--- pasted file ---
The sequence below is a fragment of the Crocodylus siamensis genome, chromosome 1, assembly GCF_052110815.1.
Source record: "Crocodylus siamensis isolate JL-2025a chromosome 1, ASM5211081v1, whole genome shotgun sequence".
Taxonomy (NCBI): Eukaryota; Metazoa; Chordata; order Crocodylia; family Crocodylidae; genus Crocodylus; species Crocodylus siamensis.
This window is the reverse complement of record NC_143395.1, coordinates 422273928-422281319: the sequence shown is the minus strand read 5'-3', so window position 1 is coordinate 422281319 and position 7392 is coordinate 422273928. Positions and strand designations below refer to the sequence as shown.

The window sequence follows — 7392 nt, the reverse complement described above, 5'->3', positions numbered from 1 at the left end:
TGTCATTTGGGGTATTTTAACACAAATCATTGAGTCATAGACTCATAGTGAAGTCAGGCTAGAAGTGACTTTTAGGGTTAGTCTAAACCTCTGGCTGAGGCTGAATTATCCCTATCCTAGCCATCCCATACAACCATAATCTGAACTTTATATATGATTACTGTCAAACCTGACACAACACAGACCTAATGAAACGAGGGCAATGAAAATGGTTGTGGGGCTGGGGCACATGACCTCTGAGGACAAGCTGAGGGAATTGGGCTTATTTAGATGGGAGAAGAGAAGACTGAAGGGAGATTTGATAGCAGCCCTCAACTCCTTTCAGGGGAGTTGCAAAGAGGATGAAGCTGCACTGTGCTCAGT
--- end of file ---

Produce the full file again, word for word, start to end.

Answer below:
The sequence below is a fragment of the Crocodylus siamensis genome, chromosome 1, assembly GCF_052110815.1.
Source record: "Crocodylus siamensis isolate JL-2025a chromosome 1, ASM5211081v1, whole genome shotgun sequence".
Taxonomy (NCBI): Eukaryota; Metazoa; Chordata; order Crocodylia; family Crocodylidae; genus Crocodylus; species Crocodylus siamensis.
This window is the reverse complement of record NC_143395.1, coordinates 422273928-422281319: the sequence shown is the minus strand read 5'-3', so window position 1 is coordinate 422281319 and position 7392 is coordinate 422273928. Positions and strand designations below refer to the sequence as shown.

The window sequence follows — 7392 nt, the reverse complement described above, 5'->3', positions numbered from 1 at the left end:
TGTCATTTGGGGTATTTTAACACAAATCATTGAGTCATAGACTCATAGTGAAGTCAGGCTAGAAGTGACTTTTAGGGTTAGTCTAAACCTCTGGCTGAGGCTGAATTATCCCTATCCTAGCCATCCCATACAACCATAATCTGAACTTTATATATGATTACTGTCAAACCTGACACAACACAGACCTAATGAAACGAGGGCAATGAAAATGGTTGTGGGGCTGGGGCACATGACCTCTGAGGACAAGCTGAGGGAATTGGGCTTATTTAGATGGGAGAAGAGAAGACTGAAGGGAGATTTGATAGCAGCCCTCAACTCCTTTCAGGGGAGTTGCAAAGAGGATGAAGCTGCACTGTGCTCAGT